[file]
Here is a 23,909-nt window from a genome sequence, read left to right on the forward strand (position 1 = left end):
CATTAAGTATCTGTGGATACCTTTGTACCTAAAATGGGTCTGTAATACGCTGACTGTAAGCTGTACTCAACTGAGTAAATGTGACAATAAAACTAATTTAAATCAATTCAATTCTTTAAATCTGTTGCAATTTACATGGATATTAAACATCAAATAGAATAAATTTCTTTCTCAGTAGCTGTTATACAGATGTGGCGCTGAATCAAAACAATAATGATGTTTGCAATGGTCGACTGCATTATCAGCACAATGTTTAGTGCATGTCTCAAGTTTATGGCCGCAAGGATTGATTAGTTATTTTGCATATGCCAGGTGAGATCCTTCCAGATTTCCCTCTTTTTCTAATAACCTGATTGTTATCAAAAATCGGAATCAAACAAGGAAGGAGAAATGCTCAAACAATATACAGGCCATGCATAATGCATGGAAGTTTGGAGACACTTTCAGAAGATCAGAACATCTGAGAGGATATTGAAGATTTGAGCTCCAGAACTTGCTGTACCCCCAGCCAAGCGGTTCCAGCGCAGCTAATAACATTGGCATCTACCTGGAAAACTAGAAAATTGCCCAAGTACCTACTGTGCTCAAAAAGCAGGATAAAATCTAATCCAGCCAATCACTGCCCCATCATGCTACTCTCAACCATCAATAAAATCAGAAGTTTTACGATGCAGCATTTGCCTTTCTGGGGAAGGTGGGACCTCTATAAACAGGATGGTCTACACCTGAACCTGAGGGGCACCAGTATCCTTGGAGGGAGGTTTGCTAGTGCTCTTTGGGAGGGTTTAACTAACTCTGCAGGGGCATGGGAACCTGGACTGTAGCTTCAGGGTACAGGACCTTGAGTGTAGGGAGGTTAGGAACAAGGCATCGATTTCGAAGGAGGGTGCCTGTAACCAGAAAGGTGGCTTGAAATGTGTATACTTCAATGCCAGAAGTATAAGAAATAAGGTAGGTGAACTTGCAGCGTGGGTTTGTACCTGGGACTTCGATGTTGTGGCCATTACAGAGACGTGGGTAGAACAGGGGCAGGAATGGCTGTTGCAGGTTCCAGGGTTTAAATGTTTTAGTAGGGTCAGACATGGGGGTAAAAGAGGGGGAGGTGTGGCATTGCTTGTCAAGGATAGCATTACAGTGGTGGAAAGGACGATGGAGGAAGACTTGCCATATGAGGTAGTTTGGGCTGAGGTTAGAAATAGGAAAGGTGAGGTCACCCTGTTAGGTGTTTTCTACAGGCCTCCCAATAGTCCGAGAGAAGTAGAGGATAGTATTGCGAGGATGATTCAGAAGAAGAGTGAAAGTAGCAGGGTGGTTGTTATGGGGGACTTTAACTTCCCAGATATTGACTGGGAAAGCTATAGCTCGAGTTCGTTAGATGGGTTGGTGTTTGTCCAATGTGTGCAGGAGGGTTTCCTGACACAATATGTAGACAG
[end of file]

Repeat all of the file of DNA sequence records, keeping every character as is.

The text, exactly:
Here is a 23,909-nt window from a genome sequence, read left to right on the forward strand (position 1 = left end):
CATTAAGTATCTGTGGATACCTTTGTACCTAAAATGGGTCTGTAATACGCTGACTGTAAGCTGTACTCAACTGAGTAAATGTGACAATAAAACTAATTTAAATCAATTCAATTCTTTAAATCTGTTGCAATTTACATGGATATTAAACATCAAATAGAATAAATTTCTTTCTCAGTAGCTGTTATACAGATGTGGCGCTGAATCAAAACAATAATGATGTTTGCAATGGTCGACTGCATTATCAGCACAATGTTTAGTGCATGTCTCAAGTTTATGGCCGCAAGGATTGATTAGTTATTTTGCATATGCCAGGTGAGATCCTTCCAGATTTCCCTCTTTTTCTAATAACCTGATTGTTATCAAAAATCGGAATCAAACAAGGAAGGAGAAATGCTCAAACAATATACAGGCCATGCATAATGCATGGAAGTTTGGAGACACTTTCAGAAGATCAGAACATCTGAGAGGATATTGAAGATTTGAGCTCCAGAACTTGCTGTACCCCCAGCCAAGCGGTTCCAGCGCAGCTAATAACATTGGCATCTACCTGGAAAACTAGAAAATTGCCCAAGTACCTACTGTGCTCAAAAAGCAGGATAAAATCTAATCCAGCCAATCACTGCCCCATCATGCTACTCTCAACCATCAATAAAATCAGAAGTTTTACGATGCAGCATTTGCCTTTCTGGGGAAGGTGGGACCTCTATAAACAGGATGGTCTACACCTGAACCTGAGGGGCACCAGTATCCTTGGAGGGAGGTTTGCTAGTGCTCTTTGGGAGGGTTTAACTAACTCTGCAGGGGCATGGGAACCTGGACTGTAGCTTCAGGGTACAGGACCTTGAGTGTAGGGAGGTTAGGAACAAGGCATCGATTTCGAAGGAGGGTGCCTGTAACCAGAAAGGTGGCTTGAAATGTGTATACTTCAATGCCAGAAGTATAAGAAATAAGGTAGGTGAACTTGCAGCGTGGGTTTGTACCTGGGACTTCGATGTTGTGGCCATTACAGAGACGTGGGTAGAACAGGGGCAGGAATGGCTGTTGCAGGTTCCAGGGTTTAAATGTTTTAGTAGGGTCAGACATGGGGGTAAAAGAGGGGGAGGTGTGGCATTGCTTGTCAAGGATAGCATTACAGTGGTGGAAAGGACGATGGAGGAAGACTTGCCATATGAGGTAGTTTGGGCTGAGGTTAGAAATAGGAAAGGTGAGGTCACCCTGTTAGGTGTTTTCTACAGGCCTCCCAATAGTCCGAGAGAAGTAGAGGATAGTATTGCGAGGATGATTCAGAAGAAGAGTGAAAGTAGCAGGGTGGTTGTTATGGGGGACTTTAACTTCCCAGATATTGACTGGGAAAGCTATAGCTCGAGTTCGTTAGATGGGTTGGTGTTTGTCCAATGTGTGCAGGAGGGTTTCCTGACACAATATGTAGACAG